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World Rhino Day: Combating Poaching Through Conservation Education

September 25, 2012

The World Rhino Day - celebrated on the 22nd of September - highlights various efforts by different individuals, organizations and governments working hard to ensure the survival of the rhino. The recent increase in demand from the Asian countries for the rhino’s horn has seen poaching rates soar to horrifying levels, and all stakeholders involved agree that the need to dispel the mythical rumours associated with the horn has never been more urgent. For the past three years, organizations have marked this day with creative activities ranging from art shows to cycling races. The proceeds are ploughed back into various rhino conservation projects. 

The future of rhinos, and other wildlife, lies in the present values and attitude that we cultivate in the young generation who will not only help debunk the superstition surrounding the rhino horn but in the future will be motivated to protect these animals from aggressors. Additionally, African rhino horn is fetching a hefty sum in the black market today and the allure of quick money is not lost on young desperate people from countries where rhinos are found.

With this in mind, the Lewa Wildlife Conservancy chose to celebrate this day by educating students from Ntugi Day Secondary School - a sponsored school under Lewa’s Education Programme - on the benefits of conservation. Organized by the Conservation Education Centre and the Marketing Department, the day started off with a game drive where the students got to see rhinos, Grevy’s zebras, herds of elephants, different species of birds, buffalo, antelope and even a tortoise! All this was accompanied by interesting descriptions of each species’ characteristics and behaviour by a tutor from the Conservation Education Centre. Students also took notes as they peered through the bus’s open windows, enjoying Lewa’s beautiful scenery.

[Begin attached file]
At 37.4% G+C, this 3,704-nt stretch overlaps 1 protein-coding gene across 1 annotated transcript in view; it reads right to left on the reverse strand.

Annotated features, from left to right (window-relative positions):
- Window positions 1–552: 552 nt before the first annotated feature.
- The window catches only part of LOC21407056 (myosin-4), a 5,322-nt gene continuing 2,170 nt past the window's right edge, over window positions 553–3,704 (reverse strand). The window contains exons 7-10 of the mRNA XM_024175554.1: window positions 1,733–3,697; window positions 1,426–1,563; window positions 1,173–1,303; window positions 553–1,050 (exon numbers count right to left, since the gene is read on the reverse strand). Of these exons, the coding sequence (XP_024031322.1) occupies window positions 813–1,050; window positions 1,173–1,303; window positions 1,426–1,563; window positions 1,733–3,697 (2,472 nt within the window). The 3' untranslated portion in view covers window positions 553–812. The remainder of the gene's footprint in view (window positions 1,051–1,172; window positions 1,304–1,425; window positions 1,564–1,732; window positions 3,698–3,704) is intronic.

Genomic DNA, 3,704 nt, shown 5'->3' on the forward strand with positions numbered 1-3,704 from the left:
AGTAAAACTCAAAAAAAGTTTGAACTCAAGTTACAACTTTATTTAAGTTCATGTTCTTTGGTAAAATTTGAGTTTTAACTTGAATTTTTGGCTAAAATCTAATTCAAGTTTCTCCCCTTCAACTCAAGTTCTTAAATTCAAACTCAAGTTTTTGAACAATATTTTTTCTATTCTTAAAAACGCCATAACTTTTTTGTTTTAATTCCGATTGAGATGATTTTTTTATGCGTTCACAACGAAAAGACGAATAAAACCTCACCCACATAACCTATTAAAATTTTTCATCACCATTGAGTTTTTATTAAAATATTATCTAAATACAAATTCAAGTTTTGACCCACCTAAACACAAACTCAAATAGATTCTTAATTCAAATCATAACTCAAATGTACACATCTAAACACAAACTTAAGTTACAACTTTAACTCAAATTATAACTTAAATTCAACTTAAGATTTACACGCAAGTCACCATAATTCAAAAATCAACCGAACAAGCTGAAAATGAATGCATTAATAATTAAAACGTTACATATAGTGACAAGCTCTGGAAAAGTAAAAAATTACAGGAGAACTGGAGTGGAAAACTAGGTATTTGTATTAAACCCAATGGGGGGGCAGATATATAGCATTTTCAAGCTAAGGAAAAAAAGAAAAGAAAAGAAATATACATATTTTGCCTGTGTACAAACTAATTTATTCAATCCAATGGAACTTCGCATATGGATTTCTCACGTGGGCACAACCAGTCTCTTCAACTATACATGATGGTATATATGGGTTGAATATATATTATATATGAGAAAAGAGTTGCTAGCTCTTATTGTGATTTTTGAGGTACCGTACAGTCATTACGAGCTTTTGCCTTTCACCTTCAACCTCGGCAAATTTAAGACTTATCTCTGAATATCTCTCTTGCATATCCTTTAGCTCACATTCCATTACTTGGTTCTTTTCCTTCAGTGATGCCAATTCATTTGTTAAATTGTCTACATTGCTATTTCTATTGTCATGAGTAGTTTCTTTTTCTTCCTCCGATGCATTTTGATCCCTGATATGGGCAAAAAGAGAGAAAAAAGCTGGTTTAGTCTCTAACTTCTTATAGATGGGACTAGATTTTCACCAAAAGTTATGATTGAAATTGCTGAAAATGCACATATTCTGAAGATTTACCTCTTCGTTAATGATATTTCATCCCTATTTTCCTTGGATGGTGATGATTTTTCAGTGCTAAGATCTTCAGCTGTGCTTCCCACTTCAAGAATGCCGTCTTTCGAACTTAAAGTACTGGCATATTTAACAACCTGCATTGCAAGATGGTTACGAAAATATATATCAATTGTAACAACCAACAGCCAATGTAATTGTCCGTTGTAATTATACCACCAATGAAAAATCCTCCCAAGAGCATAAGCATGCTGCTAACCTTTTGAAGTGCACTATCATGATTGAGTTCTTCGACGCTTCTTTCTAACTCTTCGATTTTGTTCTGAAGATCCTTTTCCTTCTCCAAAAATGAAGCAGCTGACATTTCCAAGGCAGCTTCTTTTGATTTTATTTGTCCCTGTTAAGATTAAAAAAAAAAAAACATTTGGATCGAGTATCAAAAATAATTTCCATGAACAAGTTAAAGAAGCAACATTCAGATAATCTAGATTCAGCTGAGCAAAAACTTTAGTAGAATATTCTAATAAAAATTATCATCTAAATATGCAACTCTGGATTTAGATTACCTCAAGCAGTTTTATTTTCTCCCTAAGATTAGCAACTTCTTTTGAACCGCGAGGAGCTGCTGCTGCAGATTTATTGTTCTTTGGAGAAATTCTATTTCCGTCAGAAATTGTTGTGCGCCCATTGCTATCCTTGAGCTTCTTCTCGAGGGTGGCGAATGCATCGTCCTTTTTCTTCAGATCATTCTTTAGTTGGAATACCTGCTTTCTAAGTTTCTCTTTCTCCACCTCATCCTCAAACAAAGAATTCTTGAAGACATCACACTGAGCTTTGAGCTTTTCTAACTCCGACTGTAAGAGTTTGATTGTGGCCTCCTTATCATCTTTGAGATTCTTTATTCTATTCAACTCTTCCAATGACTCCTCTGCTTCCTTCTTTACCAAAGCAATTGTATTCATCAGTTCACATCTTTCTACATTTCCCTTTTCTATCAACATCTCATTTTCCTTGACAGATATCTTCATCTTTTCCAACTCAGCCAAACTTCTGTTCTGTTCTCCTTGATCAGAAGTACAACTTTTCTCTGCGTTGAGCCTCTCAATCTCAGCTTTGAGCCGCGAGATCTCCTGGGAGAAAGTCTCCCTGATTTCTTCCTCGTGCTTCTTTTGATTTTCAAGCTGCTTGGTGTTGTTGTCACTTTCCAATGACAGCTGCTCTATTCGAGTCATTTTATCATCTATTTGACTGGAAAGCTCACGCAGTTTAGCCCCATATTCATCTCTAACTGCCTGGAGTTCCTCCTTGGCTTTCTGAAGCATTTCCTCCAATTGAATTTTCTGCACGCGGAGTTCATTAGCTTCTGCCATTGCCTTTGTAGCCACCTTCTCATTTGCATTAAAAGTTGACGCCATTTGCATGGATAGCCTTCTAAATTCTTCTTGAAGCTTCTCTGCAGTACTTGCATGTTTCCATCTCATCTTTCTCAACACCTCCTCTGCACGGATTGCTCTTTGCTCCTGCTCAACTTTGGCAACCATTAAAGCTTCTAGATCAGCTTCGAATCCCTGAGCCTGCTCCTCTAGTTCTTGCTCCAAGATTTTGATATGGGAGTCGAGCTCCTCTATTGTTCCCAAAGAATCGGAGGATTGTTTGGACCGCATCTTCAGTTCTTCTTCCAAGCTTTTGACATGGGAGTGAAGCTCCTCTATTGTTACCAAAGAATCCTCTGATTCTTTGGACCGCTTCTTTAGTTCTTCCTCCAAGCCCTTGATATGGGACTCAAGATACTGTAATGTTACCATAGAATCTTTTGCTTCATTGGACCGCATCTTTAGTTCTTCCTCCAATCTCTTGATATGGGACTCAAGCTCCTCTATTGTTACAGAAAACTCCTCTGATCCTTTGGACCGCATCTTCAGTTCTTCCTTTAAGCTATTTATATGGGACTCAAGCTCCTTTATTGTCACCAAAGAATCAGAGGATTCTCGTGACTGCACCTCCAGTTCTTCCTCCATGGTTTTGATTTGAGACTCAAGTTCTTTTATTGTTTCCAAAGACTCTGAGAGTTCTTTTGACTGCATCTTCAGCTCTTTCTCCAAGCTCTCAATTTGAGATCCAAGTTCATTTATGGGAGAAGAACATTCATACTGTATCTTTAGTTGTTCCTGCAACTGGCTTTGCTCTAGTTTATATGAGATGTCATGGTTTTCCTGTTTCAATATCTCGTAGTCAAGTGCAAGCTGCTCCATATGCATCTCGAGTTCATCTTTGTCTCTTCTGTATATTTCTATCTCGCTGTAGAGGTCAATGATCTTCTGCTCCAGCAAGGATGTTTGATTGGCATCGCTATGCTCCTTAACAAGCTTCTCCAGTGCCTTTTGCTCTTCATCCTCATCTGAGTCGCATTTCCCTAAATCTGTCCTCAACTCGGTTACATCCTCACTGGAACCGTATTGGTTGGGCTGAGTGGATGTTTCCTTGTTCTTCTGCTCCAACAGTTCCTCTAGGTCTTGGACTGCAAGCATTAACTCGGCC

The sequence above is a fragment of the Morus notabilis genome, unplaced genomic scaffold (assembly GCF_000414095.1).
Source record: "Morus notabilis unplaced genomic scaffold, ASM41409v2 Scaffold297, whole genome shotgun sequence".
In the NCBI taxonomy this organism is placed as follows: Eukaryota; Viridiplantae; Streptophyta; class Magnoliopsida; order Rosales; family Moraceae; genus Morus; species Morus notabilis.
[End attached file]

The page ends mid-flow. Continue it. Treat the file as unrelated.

Refreshments of the day were served on top of a hill that overlooks the swamp where most wildlife quench their thirst and cool off during a hot day. John Tanui from Lewa’s Security Department chose this moment to engage the young crowd in serious talk, giving them a brief history of the rhino’s drastic decline at the hands of poachers. Students were shocked to learn that in the early 1960s, Kenya was home to approximately 20,000 rhinos, but by the end of the 1980s this number had reduced to 400. John insisted that protecting rhinos in the country was not the sole responsibility of the government or sanctuaries that hold these animals- every individual has an important role to play by increasing awareness of the plight of the rhino in their respective communities.

After the lunch, the students returned to the Conservation Education Centre where a short but powerful video on poaching by the African Conservation Foundation was played. It proved to be very informative, with the stunning graphics depicting the continued rhino massacre leaving a lasting impression on the students. This important day was wrapped up with a quiz that tested the students’ newly gained knowledge, with the winner receiving a beautiful coffee table book with wonderful wildlife pictures.

Lewa hopes that this and similar exercises that seek to educate students on the benefits of conservation will have the intended impact- that young Kenyans will recognize wildlife is part of their heritage which must be preserved at all cost.